Today was like any other day. Nothing too exciting, nothing too depressing, overall a pretty level day full of networking and making my way all over the streets of New York City. An email alert goes off of my phone, I check it. I’ve recently been applying for a slew of positions within the UX field and the latest application has just been rejected.
No matter who you are or what your life looks like, the feeling of being told “no” always strikes a place deep within your body. You see the email, your heart speeds up. You open it, read it carefully, see the words “we’ve decided not to move forward with your candidacy” and that sharp feeling cuts through you to your deepest part of your soul, or rather your ego. Then, you close your phone, continue walking, and begin to shower yourself with reasons on why they didn’t choose you or how you just had a massive failure.
I can almost feel the wave of depression creeping over my shoulder. I plead with you not to give in to it. It is only your ego showing you the road to a life less fulfilled.
The Implication of Failure
What is a failure? Seriously contemplate that one for a minute to yourself. Try to pick apart a situation in which you felt like you “failed” and actually define where the failure was in the situation. Was it when you didn’t pass a final? Or was it when you crashed your first car into someone on the highway? Life for you might be very different if you had different results in both situations but upon closer inspection, did you actually fail at anything? Absolutely not, you learned to study on weekends because you need that “A” in aerobics and you stopped looking at your phone when you were driving on the highway.
Something strange actually happened during these “failures” in life, we took a piece of that experience and we learned from it(at least I hope so). We learned how to be more successful at life, we learned who we were and who we wanted to be and who we didn’t want to be from then on. Your “failures” led you to success.
UX and Growth Mindsets
Prior to my introduction to UX design, feedback was a hot knife through my heart. How could something I made, built, and crafted be anything less than perfect? Maybe you weren’t looking at it from THIS angle, try again and don’t insult my ego with your well informed thoughts.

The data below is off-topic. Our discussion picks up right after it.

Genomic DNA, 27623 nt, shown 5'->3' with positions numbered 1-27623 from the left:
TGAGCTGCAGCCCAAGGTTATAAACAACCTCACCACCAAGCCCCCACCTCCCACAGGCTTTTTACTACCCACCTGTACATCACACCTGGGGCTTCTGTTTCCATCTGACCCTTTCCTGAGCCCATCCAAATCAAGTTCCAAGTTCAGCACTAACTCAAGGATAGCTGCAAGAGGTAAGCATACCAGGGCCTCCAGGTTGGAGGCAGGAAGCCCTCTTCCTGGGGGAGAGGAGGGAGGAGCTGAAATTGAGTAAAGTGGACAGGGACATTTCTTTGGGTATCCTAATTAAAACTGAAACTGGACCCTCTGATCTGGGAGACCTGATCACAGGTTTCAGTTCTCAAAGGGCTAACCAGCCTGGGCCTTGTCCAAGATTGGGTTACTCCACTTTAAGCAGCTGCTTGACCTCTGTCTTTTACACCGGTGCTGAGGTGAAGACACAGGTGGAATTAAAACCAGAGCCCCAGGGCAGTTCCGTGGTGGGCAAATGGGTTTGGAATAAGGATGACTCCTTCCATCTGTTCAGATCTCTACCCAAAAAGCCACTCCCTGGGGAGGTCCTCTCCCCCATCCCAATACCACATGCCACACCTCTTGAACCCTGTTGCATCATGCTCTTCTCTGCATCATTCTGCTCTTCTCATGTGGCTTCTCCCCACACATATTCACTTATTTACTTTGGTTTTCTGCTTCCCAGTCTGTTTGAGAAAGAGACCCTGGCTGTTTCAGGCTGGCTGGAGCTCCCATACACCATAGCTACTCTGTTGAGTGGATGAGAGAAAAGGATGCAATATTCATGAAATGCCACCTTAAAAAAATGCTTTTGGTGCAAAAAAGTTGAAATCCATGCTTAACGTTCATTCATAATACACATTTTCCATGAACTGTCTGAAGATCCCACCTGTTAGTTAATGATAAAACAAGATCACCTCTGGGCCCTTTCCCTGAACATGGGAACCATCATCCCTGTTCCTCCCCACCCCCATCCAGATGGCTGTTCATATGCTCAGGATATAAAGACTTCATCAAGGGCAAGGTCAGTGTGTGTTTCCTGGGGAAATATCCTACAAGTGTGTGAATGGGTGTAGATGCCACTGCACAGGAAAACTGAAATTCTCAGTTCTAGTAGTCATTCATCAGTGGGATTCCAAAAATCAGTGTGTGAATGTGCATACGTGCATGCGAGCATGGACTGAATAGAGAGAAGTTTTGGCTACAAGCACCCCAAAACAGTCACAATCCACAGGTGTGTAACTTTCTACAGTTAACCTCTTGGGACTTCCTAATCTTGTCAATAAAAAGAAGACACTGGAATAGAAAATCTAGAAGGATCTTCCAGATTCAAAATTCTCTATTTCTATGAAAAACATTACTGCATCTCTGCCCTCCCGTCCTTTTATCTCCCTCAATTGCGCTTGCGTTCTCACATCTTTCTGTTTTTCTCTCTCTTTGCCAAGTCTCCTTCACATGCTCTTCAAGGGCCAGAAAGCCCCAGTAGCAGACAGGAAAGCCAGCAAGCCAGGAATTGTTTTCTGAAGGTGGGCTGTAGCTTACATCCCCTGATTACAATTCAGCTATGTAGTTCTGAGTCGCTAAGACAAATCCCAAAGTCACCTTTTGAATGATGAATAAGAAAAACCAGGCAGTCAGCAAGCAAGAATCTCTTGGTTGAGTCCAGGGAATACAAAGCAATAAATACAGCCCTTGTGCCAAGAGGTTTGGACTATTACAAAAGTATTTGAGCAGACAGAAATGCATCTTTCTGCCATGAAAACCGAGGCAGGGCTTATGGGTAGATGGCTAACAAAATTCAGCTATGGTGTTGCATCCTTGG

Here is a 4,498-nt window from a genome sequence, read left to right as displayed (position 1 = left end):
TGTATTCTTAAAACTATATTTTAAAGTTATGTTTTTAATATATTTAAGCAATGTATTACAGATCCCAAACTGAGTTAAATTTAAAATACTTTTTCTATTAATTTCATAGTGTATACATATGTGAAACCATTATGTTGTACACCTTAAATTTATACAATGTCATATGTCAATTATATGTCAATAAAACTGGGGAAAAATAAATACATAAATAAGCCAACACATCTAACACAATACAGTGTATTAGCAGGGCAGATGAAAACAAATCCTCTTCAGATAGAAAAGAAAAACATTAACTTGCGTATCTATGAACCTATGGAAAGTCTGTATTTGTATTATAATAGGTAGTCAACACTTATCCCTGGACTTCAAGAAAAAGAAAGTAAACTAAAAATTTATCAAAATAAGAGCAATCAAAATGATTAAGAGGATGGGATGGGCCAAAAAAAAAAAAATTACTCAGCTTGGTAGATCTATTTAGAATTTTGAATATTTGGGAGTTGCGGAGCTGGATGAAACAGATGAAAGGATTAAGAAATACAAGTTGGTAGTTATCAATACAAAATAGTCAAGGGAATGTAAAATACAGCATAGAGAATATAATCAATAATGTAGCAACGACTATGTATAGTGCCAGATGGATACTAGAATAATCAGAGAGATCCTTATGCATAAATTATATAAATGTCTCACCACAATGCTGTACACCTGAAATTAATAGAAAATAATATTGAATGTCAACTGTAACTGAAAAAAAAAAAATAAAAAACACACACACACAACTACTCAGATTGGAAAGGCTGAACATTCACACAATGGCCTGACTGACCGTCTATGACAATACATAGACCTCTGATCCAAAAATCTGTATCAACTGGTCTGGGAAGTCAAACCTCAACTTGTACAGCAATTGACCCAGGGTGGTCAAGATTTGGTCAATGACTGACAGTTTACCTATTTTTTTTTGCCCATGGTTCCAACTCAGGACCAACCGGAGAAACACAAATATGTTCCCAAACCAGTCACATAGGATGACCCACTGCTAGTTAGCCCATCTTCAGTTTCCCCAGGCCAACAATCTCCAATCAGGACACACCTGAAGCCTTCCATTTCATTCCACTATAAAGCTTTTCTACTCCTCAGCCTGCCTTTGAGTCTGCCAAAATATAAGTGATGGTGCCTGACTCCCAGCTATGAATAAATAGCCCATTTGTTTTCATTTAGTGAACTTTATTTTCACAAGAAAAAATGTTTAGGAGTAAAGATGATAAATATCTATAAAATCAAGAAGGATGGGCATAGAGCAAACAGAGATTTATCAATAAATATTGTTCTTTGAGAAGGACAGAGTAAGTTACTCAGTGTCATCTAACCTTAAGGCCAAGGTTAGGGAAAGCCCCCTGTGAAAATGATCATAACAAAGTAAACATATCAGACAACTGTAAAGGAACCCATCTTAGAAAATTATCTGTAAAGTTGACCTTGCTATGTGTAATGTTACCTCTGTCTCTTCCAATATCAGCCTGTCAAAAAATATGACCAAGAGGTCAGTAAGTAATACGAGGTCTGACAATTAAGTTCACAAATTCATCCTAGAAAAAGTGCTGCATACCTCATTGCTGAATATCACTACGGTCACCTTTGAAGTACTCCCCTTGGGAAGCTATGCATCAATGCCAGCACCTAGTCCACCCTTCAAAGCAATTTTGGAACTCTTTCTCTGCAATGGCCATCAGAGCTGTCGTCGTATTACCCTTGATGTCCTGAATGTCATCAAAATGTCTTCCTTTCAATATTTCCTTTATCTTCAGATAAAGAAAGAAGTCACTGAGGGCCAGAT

In the UX circle, “growth mindsets” is a term that is thrown around like a hackie sack at a Phish concert. People will say it in regards to just about anything but, there is a good reason it is championed amongst the UX community. It’s a pathway for success for not only your designs and research, but your life.
Going through the UX design process and putting out deliverables was truly an exercise in controlling my ego in order to better myself and my designs. Overtime, something strange began to occur. The feedback I was offered began to fuel my passion for design and create a space where I once saw failures, began to turn into immense opportunities for growth. Needless to say my life is entirely different because of this.
Carrying the Weight of Your Failures
Full disclosure, I am writing this article to myself, a reminder if you will, of my own personal growth and how my “failures” have impacted me personally and helped me grow. These low moments in life have the capacity to stop you in your tracks, that is, if you let them. I invite you to inquire into the possibility that these failures were not failures at all. They were actually successes in a different deliverable.
My experiences with feedback and criticism in the UX community showed me how to take my ego and trash it in order to see the possibilities instead of the failures. Just as your beautiful designs have room for others to give feedback and make them even more glorious, so do you. As a human. Those failures, thats life’s way of saying “this can be done differently”.
I argue that your failures are bricks that you can build the steps to success with or, carry on your back. Failure is truly an ingredient of success, not the antithesis of it. Failure and success are not enemies nor rivals, but rather partners leading to one another. Without one you cannot have the other, nor should you aspire to. After all, if you never failed, your successes would have no room to grow to their full potential. You would have no room to grow to your full potential.
Fail Fast, Fail Often, Fail Forward
There are more speeches on how failure is good for you out there than there are people to listen to them but, honestly look at the failures in your life. Are they bricks you wish to carry around with you, or did you choose to build a few steps to the next place in your life? I’m asking you to stop carrying them around with you and lift yourself up to something new for yourself. That rejection email? Great! You now know where you are not working and you can focus elsewhere. No one liked your design? Perfect! Start looking for inspiration and taking the feedback that you were given to grow your style into something you didn’t know you were capable of.
Don’t avoid these failures and don’t settle inside of them. They are not you. They do not define who you are or how you live your life. They do offer you an opportunity to understand where you want to go from there and how you can do that. Don’t run from them, run into them and use them as a step up in your own human development.
I didn’t mean for this article to become a huge wave of positivity or motivation. I am deeply invested in driving home the point that a “failure” is just a component of the recipe for success. It’s necessary and crucial to life, design, and really anything else you may do that’s worth your life. Take those bricks off of your back and start building your staircase to success for yourself.
Congratulations, you didn’t get the job. The next one might be yours though.